De novo synthesis of pyrimidine nucleotides; emerging interfaces with signal transduction pathways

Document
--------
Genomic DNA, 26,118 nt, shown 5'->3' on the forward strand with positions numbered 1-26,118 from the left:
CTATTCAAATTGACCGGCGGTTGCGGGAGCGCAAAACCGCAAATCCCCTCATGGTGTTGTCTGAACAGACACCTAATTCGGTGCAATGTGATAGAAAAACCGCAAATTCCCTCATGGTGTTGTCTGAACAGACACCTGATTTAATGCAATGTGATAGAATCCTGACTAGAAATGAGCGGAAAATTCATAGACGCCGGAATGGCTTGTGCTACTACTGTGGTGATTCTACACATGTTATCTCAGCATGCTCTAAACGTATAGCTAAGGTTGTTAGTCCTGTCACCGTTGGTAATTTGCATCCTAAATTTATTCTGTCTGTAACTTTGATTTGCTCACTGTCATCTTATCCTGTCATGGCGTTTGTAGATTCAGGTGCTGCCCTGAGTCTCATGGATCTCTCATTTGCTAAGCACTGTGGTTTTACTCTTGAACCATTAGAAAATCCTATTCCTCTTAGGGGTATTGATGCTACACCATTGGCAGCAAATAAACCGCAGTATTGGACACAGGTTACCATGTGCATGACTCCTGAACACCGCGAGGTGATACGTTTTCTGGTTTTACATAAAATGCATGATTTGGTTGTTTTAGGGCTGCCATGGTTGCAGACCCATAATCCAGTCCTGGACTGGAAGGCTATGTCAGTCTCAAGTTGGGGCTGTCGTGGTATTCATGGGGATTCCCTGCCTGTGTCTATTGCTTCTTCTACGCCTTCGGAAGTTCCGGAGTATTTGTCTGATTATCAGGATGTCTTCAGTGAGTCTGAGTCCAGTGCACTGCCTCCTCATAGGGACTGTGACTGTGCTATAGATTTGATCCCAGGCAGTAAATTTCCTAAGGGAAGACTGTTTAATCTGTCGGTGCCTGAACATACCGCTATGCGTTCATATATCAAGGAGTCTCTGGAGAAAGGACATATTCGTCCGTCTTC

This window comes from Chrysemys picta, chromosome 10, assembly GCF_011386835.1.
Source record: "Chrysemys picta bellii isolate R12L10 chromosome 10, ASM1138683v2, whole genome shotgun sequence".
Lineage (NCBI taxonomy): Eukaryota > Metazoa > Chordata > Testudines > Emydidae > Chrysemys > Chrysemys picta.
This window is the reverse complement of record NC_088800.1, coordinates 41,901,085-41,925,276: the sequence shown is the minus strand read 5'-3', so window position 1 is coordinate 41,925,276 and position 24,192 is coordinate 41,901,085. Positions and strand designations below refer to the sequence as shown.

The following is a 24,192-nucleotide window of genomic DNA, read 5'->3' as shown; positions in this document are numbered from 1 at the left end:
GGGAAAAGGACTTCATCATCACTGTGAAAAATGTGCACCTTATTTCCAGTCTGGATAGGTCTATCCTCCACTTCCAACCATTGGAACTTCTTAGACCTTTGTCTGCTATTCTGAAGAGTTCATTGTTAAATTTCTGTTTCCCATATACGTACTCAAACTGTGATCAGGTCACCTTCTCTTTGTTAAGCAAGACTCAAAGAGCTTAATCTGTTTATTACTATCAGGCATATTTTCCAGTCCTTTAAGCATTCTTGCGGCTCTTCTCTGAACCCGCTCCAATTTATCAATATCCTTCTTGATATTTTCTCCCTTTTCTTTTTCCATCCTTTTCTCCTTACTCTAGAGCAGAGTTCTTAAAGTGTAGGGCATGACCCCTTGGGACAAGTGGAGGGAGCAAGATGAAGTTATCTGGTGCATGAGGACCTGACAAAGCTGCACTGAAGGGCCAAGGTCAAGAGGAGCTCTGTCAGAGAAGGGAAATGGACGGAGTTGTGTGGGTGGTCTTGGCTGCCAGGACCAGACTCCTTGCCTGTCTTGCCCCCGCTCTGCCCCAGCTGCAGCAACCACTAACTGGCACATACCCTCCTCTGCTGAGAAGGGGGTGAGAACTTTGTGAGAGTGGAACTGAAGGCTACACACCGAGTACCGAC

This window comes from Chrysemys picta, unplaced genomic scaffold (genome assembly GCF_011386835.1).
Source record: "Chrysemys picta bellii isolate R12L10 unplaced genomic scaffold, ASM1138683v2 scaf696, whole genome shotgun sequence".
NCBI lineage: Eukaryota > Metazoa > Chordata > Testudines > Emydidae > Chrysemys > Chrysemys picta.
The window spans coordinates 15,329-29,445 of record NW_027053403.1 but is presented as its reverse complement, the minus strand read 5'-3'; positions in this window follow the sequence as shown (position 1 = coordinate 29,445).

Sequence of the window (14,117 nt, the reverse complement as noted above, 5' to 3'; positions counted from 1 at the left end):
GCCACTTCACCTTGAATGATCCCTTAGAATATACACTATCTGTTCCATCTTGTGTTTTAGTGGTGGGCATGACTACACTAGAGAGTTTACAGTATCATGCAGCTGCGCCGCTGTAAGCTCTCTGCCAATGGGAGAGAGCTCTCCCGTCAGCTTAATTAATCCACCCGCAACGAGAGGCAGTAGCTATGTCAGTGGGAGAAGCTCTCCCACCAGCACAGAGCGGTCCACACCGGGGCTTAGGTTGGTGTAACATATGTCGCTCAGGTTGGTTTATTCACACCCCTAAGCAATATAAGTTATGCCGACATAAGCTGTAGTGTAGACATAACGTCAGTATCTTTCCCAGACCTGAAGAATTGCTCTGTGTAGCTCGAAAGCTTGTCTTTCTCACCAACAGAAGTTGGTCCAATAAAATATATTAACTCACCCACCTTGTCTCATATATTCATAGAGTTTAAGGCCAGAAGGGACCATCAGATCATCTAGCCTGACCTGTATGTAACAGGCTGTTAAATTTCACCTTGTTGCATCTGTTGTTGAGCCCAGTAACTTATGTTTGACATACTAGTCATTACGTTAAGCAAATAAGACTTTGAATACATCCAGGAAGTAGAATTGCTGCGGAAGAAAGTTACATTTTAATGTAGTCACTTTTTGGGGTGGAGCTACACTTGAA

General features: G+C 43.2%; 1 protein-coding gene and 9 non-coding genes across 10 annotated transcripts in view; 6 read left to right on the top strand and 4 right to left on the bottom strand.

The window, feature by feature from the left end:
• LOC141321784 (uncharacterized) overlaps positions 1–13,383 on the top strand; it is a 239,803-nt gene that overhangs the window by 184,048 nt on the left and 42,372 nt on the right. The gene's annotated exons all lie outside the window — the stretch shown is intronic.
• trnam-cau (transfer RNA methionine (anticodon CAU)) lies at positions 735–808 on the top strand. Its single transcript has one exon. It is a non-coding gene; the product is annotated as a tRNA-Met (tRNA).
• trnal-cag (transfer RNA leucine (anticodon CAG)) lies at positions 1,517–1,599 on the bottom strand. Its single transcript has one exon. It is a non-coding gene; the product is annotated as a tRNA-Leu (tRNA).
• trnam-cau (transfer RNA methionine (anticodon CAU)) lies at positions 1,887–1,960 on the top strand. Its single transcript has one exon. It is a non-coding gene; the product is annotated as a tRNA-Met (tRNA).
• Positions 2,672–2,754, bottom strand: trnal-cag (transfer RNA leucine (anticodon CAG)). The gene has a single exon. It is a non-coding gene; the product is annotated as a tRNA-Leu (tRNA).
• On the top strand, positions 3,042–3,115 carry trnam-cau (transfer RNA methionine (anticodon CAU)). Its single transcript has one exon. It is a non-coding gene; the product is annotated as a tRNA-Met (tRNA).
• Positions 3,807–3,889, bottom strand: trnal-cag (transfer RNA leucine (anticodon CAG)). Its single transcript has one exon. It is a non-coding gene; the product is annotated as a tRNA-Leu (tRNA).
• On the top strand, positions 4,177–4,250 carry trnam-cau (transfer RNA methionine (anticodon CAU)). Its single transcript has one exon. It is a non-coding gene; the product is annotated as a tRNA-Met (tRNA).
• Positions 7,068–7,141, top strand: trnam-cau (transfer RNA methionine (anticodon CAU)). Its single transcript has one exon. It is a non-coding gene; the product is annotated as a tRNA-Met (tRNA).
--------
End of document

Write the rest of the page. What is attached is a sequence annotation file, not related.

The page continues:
The de novo biosynthesis of pyrimidine nucleotides provides essential precursors for multiple growth-related events in higher eukaryotes. Assembled from ATP, bicarbonate and glutamine, the uracil and cytosine nucleotides are fuel for the synthesis of RNA, DNA, phospholipids, UDP sugars and glycogen. Over the past 2 decades considerable progress has been made in elucidating the mechanisms by which cellular pyrimidines are modulated to meet the needs of the cell. Recent studies demonstrate that CAD, a rate-limiting enzyme in the de novo synthesis of pyrimidines, is regulated through reversible phosphorylation, Myc-dependent transcriptional changes and caspase-mediated degradation. These studies point to increasing evidence for cooperation between key cell signaling pathways and basic elements of cellular metabolism, and suggest that these events have the potential to determine distinct cellular fates, including growth, differentiation and death. This review highlights some of the recent advances in the regulation of pyrimidine synthesis by growth-factor-stimulated signaling pathways.
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